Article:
Lecture Aims What is policy transfer? Who does it? Why do they do it? What do they transfer? How Much? Where do they transfer from? Does it work? Normative aspects: should it happen in this form and in this way? Tobacco example – domestic and international transfer Links to previous lectures
What is Policy Transfer? 3 descriptions to look out for: The evidence for similarities in policy across regions*. The causes of similarities in policy across regions. The pursuit of similarities in policy across regions.
Policy Diffusion Suggests a passive governmental process? Refers to similar adoptions of policy without evidence of emulation? Associated with the analysis of policy spreading across US states
Policy Convergence 1.Evidence of similarities across countries: policy goals, content, instruments, outcomes and/ or styles. 2.Movement towards similarity It could mean independent problem solving based on the same pressures But Bennet suggests not calling this convergence
Policy Learning (Rose) Focus on lesson-drawing Regions learn from their own past experience … then from other regions Negative lessons also learned* A voluntary process?
Policy Transfer The process by which knowledge about policies, administrative arrangements, institutions and ideas in one political system (past or present) is used in the development of policies, administrative arrangements, institutions and ideas in another political system (Dolowitz and Marsh)*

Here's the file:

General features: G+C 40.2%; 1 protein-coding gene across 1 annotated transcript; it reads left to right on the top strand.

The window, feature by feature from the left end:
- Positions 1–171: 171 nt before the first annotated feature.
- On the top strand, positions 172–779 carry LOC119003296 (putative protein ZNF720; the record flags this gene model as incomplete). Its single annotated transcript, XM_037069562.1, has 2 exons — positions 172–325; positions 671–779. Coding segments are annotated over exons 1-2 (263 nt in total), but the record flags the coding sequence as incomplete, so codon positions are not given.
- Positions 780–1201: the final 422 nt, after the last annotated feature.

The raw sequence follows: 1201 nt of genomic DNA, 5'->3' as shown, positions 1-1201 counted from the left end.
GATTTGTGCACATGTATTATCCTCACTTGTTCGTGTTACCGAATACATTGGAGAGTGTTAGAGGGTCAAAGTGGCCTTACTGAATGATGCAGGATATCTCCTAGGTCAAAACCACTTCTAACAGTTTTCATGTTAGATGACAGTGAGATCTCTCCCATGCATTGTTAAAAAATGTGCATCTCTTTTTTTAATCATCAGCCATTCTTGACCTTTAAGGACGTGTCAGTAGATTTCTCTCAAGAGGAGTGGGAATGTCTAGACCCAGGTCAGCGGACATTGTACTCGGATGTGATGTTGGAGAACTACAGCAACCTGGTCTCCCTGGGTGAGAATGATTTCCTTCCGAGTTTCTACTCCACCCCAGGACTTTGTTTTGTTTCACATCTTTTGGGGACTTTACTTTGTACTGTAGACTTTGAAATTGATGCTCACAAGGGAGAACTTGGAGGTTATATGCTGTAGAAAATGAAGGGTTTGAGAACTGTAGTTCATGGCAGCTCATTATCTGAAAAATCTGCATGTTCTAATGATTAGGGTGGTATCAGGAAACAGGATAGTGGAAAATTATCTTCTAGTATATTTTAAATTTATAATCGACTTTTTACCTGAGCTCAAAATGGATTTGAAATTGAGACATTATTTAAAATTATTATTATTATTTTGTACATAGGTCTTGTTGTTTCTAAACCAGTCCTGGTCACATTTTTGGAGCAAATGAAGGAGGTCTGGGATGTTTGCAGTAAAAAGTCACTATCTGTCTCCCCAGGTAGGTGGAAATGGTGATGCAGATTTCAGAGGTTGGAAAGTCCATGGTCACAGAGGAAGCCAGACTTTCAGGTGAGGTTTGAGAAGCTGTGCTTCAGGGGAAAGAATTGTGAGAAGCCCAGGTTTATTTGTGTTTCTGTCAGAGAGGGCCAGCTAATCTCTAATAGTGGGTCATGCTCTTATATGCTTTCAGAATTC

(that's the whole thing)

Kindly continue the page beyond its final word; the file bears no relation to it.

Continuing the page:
Who Does It? The usual suspects* New suspects - policy entrepreneurs, NGOs, epistemic communities Supra-national organisations – EU, World Bank, UN* The US?* Note exporters and importers
Why Transfer? Is it voluntary? Does the force for change come from within? Or is it coercive? Does the force for change come from elsewhere?
Voluntary transfer Associated with learning Follows dissatisfaction with policy or a natural tendency to look abroad. Suggests a rational process? Transfer search also used to legitimise existing policy.
Direct Coercive transfer Borrowing country forced to adopt a policy. Most associated with the US? The role of the World Bank comes close? Increasing role for the EU*
Indirect Coercive transfer Voluntary but driven by perceived need for region B to change because: Region A is an important market for exports A and B have a close working relationship A perceives a need to keep up* Region As policies may cause externalities*
Policy Transfer Continuum
Humanitarian Intervention? Difficult to place on the continuum What is the level of imposition? Defined by the interests of the state or its population? Based on shifting international norms and rules Variable consistency with norms and rules
Discussion of continuum Transfer may contain voluntary and coercive elements* Perceived need varies and is subject to internal political processes Appearance of coercion may help governments introduce unpopular policies